Here are the winners of the TIME Most Important Person of the Century Essay Contest. Top-prize winners for each age category (10-12, 13-15, 16-18) won an Apple iMac computer for themselves and also one for their school. Second- and third-prize winners in each age category will receive an Apple iMac for themselves.
Congratulations to the winners and thank you to more than 7,000 students from across Asia who participated!
Age category: 10-12 | 13-15 | 16-18
See TIME's list of the 20 most influential Asians!
1st Place - Ages 10-12
Jo Christinne B. Rambaud (age 12)
Child Jesus College
Nanang My Great Grandmother
I can see her now in her favorite corner of her bamboo and wooden house with her thermos bottle, and ungot--a polished coconut shell, which she uses for drinking water.
She inherited no parcels of land. It was her parents' belief then that women should be provided for by their husbands. Instead they gave her an ungot.
I call her Nanang. A widow at ninety-three, her eyesight is still excellent. She can still thread the needle and darn old clothes for her grand children and great-grand children who live with her in her house in Bauang, La Union where we visit her every summer.
Nanang has a loud voice. One late afternoon, we heard her calling for us while we were atop the siniguelas tree picking some ripe fruits. We were told to herd the goats home from the pasture but there we were atop the tree!
Nanang is uneducated. But she valued education and instilled them to her children especially her daughters. She did not want her daughters to have only an ungot for them to remember her. And so my grandmother, my mother's mother, is now a doctoral degree holder and founder of her own school.
Yes, that's my Nanang, my great grandmother. To others, she may look ordinary. But to me, I consider her as the most important person of the century. "My little one, study hard," she would say whenever we see each other.
And that's what I am doing right now.
2nd Place - Ages 10-12
Allen Faith Aquino (age 11)
Cembo Elem School
The Most Important Person of the Century
Give thanks to Hitler! Give thanks to the Nazis! No other man has generated such worldwide interest, spanning generations of people as Adolf Hitler. He who had shown what spirit, idealism and courage actually mean. But how do I thank, thee? Let me count the ways.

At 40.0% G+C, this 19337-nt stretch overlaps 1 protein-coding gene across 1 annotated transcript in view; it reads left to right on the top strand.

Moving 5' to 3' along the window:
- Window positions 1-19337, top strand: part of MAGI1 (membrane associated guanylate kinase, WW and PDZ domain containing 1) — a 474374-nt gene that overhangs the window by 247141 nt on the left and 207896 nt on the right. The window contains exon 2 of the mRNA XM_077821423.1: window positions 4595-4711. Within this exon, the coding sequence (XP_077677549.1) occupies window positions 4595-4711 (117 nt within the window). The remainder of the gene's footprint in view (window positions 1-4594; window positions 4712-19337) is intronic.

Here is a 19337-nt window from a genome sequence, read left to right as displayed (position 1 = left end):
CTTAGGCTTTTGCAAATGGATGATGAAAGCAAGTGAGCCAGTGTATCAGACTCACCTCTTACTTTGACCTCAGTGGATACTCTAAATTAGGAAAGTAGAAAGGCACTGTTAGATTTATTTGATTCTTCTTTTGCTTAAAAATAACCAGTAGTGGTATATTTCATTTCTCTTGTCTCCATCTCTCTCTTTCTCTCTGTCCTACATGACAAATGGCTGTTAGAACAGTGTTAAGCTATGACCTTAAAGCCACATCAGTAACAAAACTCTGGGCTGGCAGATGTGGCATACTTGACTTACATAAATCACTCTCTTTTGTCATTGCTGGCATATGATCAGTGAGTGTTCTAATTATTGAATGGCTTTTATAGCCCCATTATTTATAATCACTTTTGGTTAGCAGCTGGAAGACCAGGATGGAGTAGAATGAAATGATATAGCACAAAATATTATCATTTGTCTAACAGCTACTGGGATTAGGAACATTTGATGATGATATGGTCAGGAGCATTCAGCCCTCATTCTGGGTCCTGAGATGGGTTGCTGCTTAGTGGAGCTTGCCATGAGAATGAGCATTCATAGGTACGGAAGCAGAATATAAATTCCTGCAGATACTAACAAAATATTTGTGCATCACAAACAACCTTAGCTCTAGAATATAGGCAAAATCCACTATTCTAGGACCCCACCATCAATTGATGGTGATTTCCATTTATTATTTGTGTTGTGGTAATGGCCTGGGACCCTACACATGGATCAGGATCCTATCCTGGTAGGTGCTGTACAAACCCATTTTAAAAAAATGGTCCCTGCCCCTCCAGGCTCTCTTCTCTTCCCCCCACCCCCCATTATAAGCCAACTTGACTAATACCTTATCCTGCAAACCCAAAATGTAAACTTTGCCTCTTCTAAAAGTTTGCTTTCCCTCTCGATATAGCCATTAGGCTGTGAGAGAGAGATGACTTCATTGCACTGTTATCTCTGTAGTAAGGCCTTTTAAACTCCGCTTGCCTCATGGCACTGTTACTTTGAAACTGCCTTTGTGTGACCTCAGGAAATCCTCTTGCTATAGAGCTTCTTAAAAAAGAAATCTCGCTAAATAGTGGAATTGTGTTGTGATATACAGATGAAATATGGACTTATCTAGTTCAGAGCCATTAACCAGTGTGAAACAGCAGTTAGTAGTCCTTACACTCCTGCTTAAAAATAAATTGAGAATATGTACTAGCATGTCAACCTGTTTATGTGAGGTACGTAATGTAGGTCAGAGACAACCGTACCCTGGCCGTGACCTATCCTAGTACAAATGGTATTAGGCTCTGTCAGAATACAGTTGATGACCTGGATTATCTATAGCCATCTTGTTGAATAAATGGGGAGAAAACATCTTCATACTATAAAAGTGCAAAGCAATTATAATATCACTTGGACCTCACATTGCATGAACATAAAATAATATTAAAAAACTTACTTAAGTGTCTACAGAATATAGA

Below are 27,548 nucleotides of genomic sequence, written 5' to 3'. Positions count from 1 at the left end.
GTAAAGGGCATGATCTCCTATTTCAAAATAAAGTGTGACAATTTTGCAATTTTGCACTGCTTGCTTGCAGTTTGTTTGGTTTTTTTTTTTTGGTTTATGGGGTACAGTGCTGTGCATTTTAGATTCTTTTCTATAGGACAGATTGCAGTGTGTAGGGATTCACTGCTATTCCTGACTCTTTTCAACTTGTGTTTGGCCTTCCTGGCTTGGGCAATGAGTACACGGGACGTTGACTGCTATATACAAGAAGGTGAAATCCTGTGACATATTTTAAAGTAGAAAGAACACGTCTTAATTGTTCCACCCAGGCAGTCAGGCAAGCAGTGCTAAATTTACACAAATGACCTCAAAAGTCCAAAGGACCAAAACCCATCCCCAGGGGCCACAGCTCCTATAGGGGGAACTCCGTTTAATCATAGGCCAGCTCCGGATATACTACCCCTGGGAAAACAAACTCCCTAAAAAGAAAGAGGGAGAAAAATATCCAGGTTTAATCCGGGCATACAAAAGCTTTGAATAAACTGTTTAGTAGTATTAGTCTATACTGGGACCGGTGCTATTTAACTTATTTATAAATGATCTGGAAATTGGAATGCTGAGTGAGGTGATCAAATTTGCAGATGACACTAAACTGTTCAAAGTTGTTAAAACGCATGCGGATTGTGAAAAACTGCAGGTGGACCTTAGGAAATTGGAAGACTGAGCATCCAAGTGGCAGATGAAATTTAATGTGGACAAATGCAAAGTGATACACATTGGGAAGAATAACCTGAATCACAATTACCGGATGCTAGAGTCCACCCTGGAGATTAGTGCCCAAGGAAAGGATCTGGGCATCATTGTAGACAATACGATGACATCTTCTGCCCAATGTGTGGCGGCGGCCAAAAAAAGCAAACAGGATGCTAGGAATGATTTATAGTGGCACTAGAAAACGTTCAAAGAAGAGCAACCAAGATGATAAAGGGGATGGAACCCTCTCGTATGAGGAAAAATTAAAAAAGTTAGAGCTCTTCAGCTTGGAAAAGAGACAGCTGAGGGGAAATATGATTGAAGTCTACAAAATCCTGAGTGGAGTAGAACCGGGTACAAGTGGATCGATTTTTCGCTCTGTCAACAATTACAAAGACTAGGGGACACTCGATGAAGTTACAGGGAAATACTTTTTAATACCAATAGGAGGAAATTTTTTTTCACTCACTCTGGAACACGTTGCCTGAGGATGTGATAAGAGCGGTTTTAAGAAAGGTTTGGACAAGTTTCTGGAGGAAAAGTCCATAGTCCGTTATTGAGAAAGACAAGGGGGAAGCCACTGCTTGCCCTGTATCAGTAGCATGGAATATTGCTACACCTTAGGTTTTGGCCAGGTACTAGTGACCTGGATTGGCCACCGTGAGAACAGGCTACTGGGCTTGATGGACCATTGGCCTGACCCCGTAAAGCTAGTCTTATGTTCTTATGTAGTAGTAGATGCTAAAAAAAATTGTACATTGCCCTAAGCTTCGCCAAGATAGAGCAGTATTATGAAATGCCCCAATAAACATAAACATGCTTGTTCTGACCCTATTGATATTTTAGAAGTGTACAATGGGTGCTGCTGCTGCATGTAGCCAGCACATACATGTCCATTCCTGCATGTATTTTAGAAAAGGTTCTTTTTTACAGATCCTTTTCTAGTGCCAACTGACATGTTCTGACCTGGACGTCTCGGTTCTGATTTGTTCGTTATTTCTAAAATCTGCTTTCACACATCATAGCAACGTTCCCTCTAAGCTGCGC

From his racial discrimination stemmed our awareness and determination to uphold human rights and equality regardless of race, color or creed. From his greediness to conquer neighboring countries an alliance of forces was established thus, we learned that unity withstands evil intentions. He generated chaos, we realized living in peace and harmony with the others is better. From his display of true dictatorship, we valued democracy and freedom.
It is from the evil he had sown where we Iearned and regard the good within us. Hence, I dare say, "Give thanks to Hitler!"
3rd Place - Ages 10-12
Ayaka Sato (age 11)
Higashiyama Elementary School
The Most Important Person I Think in This Century
The person I most respect in the 20th century is Anne Frank. I respect her because the diary she left gave us a chance to think about what peace is, and what equality is.
About five years ago, I visited Anne Frank's house in Holland with my family. It was just a normal attic which nobody would even imagine to go to if not for Anne's diary. As soon as I stepped into the attic, which was camouflaged by a bookcase on the top of a steep staircase, I felt very sad. Of course there was a toilet and kitchen, and everything else that was needed, but there was a certain time that Anne and the others were able to use them. They must have suffered more than I imagine to live without being known.
The diary, which was nearly her only support of her attic days, were (sic) kept with care by her father and his friends later on, and got into a book. She must never have imagined that it would be read by so many people later on.
The war inside Yugoslavia have (sic) just ended a while ago. I think that we must remember Anne, and her diary, and think again about the value of peace.
1st Place - Ages 13-15
Anna Tai Xin Qian (age 15)
Raffles Girls School (Secondary)
Person of the Century
For most of the recorded past, fate lay in the hands of a select few--emperors, kings, generals and other elite. History was about Napoleons and Hitlers, about Newtons and Mao Zedongs, but strangely, no one ever spoke about the most important character in Mankind's epic story--the ordinary man or woman.